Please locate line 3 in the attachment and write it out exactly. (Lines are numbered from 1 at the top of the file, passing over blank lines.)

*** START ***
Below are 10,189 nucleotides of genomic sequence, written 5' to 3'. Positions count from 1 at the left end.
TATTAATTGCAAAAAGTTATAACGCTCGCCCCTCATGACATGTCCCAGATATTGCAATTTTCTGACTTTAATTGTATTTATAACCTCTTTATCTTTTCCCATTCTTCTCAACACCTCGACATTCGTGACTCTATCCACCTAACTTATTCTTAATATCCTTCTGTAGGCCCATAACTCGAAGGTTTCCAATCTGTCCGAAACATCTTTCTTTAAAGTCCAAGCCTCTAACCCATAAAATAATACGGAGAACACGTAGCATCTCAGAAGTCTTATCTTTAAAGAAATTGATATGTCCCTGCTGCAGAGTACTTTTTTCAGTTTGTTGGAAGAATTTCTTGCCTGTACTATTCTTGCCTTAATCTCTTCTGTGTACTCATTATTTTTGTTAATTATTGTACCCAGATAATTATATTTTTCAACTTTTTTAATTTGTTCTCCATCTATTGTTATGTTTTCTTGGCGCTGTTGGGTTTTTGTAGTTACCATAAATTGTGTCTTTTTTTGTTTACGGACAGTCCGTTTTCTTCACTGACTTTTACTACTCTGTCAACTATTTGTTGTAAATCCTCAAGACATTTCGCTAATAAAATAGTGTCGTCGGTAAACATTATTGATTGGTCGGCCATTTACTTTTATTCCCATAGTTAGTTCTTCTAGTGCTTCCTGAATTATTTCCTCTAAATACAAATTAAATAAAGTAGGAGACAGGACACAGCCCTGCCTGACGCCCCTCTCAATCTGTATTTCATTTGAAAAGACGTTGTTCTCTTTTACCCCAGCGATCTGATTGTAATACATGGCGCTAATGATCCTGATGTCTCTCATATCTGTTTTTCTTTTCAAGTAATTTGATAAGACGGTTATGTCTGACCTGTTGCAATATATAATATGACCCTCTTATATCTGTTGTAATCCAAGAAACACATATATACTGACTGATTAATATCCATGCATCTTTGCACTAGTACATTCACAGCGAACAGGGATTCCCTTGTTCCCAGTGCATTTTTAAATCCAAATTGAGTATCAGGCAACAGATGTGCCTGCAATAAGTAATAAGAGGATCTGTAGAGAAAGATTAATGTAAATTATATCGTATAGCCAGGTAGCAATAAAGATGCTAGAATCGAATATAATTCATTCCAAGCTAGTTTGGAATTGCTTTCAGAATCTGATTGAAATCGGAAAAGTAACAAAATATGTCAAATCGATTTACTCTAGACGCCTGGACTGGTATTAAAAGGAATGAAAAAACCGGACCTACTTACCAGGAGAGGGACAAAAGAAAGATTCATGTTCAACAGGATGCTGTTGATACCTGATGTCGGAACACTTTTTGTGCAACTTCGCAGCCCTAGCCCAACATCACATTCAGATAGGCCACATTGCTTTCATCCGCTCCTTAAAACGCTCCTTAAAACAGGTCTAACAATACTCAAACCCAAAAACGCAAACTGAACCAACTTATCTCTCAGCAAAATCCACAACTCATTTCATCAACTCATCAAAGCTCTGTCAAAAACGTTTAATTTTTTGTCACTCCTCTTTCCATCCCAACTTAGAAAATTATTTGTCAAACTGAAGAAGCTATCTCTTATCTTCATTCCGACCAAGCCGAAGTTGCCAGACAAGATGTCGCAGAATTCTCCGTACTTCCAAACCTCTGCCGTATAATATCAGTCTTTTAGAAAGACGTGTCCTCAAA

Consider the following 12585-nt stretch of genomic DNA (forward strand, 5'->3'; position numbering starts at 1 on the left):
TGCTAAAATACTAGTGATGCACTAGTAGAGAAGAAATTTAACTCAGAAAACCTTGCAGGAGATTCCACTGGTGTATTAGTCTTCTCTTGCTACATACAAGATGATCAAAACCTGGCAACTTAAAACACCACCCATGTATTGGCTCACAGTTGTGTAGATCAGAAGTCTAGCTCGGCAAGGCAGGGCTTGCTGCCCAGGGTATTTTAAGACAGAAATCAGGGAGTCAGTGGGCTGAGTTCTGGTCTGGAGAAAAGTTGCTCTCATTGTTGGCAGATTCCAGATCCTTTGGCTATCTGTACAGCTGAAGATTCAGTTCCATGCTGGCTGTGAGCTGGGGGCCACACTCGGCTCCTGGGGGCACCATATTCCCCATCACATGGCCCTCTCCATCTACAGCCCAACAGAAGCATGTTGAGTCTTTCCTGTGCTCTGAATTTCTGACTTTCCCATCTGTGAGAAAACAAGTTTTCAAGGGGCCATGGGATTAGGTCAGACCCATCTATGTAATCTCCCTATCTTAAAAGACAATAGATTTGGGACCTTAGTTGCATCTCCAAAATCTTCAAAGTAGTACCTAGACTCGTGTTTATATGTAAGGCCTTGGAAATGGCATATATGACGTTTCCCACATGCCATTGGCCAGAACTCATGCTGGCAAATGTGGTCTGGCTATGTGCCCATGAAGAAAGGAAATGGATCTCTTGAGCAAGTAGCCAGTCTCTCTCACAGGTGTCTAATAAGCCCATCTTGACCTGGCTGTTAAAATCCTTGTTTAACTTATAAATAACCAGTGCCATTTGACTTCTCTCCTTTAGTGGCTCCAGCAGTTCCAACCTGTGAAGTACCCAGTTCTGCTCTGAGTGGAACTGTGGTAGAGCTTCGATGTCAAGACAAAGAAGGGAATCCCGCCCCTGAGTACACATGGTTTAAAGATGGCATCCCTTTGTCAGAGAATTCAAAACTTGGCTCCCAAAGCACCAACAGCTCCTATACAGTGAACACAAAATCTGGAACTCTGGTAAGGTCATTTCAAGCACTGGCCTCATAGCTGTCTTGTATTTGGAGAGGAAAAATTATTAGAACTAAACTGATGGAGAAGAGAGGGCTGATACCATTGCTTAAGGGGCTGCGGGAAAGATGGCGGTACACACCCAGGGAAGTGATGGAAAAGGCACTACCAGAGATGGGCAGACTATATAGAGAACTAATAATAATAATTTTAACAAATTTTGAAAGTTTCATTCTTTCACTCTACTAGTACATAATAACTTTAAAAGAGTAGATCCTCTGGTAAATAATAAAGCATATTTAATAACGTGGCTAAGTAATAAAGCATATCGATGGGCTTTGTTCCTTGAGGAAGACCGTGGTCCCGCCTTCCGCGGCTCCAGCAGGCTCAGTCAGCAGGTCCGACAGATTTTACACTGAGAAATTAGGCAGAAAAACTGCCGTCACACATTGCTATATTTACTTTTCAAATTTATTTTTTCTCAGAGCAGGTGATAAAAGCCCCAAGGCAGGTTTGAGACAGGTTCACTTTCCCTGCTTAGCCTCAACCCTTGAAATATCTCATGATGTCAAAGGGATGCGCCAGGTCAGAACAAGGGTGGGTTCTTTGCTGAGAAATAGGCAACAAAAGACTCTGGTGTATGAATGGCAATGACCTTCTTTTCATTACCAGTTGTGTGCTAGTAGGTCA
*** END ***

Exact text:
Consider the following 12585-nt stretch of genomic DNA (forward strand, 5'->3'; position numbering starts at 1 on the left):